or What Lacrosse Journalism?
By Michael Spinner
One of the great frustrations of being a lacrosse journalist is that covering lacrosse is the complete antithesis of covering the rest of the world. In the real world, when something of a controversial nature arises, the media flocks to the site and digs around until the "real" story surfaces. This is not necessarily a good thing and in many instances is pretty bad, but in the real world, a good story is hard to hide. In the lacrosse world, it is completely different. When something truly juicy surfaces, most people in this field head for the hills.
This summer was a slow news season, right. The Diane Geppi-Aikens story was a real headliner all year. When she passed this summer, it was obviously very big and very bad news. The domination of the United States Men's and Women's teams at the U-19 World Championships might have been the second biggest story to hit the lacrosse news this summer. Annual coaching turnover may have ranked third. But the transfers of Duke University starters Matt Monfett and Matt Rewkowski are huge news even if no one really covered it. The two combined for 80 points as sophomores in 2003 and were the two leading scorers returning to the Blue Devils for 2004. As of press time, Rewkowski will play for Johns Hopkins next season while Monfett has not made a final decision-although the rumors are certainly flying.
Transfers happen all of the time in college sports, but I can barely remember the last time two players of this stature transferred from a top-15 Division I program like Duke at the same time. We're not talking about two solid players or two go-to guys, Monfett and Rewkowski were supposed to be two major forces behind a National Championship run for Duke during the next two years. As High School seniors in 2001, the two were the talk of the Long Island High School Lacrosse playoffs as both simply put on a show throughout the tourney. Many thought that Duke had landed the best recruiting class in the country because of these two.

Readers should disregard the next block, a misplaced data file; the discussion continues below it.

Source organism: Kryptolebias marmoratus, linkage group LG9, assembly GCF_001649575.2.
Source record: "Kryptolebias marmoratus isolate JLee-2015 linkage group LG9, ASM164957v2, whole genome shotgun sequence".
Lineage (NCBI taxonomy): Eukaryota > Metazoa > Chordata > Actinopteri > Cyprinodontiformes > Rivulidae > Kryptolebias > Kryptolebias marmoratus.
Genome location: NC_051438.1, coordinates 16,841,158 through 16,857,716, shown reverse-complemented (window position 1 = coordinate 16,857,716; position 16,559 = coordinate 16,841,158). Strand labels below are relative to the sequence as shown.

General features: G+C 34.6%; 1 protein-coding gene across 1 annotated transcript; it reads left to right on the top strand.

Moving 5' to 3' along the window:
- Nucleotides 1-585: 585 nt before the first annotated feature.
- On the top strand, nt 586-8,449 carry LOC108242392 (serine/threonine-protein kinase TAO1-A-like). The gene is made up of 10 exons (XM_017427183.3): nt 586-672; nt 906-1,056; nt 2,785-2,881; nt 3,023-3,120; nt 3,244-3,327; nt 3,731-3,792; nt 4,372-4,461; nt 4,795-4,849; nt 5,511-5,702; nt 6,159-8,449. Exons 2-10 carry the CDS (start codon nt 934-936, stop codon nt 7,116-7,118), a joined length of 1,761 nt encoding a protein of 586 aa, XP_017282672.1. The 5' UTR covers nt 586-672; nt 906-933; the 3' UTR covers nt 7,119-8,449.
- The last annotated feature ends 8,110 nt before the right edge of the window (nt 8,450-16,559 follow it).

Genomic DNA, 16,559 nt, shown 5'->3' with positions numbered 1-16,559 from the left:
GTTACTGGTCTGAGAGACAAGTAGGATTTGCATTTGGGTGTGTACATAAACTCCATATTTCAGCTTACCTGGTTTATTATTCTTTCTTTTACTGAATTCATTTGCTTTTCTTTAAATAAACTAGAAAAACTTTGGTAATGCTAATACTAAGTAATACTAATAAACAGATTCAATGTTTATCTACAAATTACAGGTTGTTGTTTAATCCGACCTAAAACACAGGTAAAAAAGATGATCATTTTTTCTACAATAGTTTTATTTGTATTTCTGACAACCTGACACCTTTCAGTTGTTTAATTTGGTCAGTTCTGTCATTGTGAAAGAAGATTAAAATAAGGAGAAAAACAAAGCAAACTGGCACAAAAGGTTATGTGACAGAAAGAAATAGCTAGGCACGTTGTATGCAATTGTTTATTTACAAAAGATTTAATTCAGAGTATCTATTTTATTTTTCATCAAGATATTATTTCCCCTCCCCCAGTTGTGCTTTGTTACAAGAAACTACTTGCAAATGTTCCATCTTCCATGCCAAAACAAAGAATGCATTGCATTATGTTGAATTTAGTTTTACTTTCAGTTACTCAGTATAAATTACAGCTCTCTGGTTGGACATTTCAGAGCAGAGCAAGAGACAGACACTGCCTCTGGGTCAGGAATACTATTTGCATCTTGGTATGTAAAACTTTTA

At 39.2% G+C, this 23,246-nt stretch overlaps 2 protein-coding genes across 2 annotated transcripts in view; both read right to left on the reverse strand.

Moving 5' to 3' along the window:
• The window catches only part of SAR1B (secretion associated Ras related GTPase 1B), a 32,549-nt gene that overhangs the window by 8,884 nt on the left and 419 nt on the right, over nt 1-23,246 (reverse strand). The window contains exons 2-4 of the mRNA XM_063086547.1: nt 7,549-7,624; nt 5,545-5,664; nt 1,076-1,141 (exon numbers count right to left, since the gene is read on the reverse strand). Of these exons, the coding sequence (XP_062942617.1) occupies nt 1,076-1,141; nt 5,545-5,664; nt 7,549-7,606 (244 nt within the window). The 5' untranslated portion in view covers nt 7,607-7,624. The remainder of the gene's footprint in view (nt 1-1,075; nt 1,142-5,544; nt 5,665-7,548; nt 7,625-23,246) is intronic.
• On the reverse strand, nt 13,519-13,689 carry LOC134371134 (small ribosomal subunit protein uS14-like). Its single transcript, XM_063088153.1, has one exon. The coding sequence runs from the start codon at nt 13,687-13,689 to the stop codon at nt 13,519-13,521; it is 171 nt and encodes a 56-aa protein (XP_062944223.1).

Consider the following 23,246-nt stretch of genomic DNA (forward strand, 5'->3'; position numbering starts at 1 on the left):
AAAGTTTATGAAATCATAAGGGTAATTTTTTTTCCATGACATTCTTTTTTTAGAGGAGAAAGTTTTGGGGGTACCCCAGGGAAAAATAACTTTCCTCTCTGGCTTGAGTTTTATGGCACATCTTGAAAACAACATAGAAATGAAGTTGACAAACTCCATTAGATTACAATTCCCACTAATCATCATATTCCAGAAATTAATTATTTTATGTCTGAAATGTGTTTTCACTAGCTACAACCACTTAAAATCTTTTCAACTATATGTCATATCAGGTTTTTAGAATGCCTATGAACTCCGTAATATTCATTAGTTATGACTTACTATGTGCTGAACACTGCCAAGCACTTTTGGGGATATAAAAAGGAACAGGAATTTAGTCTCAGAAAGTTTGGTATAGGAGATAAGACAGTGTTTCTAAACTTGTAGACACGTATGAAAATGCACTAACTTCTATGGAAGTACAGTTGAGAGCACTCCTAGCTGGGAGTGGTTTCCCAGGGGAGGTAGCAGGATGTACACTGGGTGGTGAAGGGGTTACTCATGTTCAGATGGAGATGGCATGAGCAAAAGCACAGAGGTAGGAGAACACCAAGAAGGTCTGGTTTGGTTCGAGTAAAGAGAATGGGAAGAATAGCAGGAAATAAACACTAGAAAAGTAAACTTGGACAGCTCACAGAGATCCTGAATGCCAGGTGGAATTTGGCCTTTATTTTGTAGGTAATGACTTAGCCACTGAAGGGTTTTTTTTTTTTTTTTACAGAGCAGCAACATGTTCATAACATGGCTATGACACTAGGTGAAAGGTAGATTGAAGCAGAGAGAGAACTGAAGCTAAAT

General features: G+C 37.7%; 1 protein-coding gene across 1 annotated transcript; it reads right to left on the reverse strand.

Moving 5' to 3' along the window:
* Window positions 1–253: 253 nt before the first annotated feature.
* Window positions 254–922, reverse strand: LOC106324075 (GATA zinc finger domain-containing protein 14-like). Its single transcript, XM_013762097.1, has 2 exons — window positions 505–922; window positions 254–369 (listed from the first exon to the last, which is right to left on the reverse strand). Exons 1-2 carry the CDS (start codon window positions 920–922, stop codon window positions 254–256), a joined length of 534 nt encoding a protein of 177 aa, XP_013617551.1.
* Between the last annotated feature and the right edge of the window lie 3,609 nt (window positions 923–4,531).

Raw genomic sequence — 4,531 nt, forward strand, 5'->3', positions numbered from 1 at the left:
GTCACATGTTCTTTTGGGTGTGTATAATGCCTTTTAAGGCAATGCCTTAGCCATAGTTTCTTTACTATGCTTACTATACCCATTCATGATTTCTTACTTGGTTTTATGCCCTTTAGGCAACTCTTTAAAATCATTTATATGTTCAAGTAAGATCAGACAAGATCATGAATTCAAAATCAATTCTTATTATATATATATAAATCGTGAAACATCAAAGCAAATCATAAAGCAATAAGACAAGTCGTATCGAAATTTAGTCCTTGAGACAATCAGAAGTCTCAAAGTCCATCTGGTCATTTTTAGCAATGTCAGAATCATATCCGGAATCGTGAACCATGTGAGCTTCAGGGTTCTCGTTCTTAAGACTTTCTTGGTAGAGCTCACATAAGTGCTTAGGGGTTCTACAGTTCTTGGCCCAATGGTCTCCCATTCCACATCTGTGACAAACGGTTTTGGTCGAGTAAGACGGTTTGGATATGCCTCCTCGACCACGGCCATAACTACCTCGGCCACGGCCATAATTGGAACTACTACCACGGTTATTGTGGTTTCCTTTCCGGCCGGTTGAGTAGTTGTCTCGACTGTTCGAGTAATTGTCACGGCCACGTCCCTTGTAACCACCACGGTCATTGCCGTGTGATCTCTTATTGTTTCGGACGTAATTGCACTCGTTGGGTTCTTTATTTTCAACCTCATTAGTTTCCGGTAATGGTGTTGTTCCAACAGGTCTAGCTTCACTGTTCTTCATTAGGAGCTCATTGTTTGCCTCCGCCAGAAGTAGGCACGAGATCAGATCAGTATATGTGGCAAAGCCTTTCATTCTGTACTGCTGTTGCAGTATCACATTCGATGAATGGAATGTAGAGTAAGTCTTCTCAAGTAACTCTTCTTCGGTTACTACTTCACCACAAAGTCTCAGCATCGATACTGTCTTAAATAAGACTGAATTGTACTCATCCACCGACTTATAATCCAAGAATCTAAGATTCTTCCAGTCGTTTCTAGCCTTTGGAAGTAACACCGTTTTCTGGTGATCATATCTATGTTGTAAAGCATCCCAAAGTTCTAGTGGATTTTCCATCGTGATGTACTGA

So seeing two players with such superstar potential leave just as they were to become the focal points of their team's offense, raises some eyebrows. In an interview with the Baltimore Sun Rewkowski, the Long Island product, made it clear that a majority of his decision was based on differences with the philosophy and style of Duke Head Coach Mike Pressler. In the college basketball world, such criticism creates back-page headlines, but in the college lacrosse world it was only a small blurb in one of the few daily newspapers that covers college lacrosse.
The point that no one wants to have to make is that there are obvious troubles in the Duke University program that caused their two best offensive players to leave one of the top academic institutions in the country to attend elsewhere. Add to the mix that Duke has consistently underachieved despite regularly gaining one of the top-five recruiting classes in the country and the question no one will ask has to be, "What is going on at Duke?"
In 2000, a young Duke team finished 11-5 and made the NCAA Tournament, losing a close game to Virginia. In '01, things seemed to be on the right track as the Blue Devils finished 11-6, won the ACC, and lost to eventual Final Four team Towson in the NCAA Tournament. Those were the glory days. Since then, Duke has finished 8-7 both seasons, only made the NCAA tournament in 2002 because Hofstra was robbed, and failed to qualify for the post-season in 2003. This happened despite the presence of Team USA star Kevin Cassese to compliment sophomores Monfett and Rewkowski and several blue chip freshmen this season-including Dan Flannery, Glen Nick, KJ Sauer, and Matt Zash…among others. The incoming class for next season includes Matt Danowski-the Most Outstanding Player from the U-19 Tournament and arguably the best High School senior this past season, and goalie Danny Loftus-considered among the top three High School senior goalies in the country…among a big group that once again is among the best recruiting classes in the country.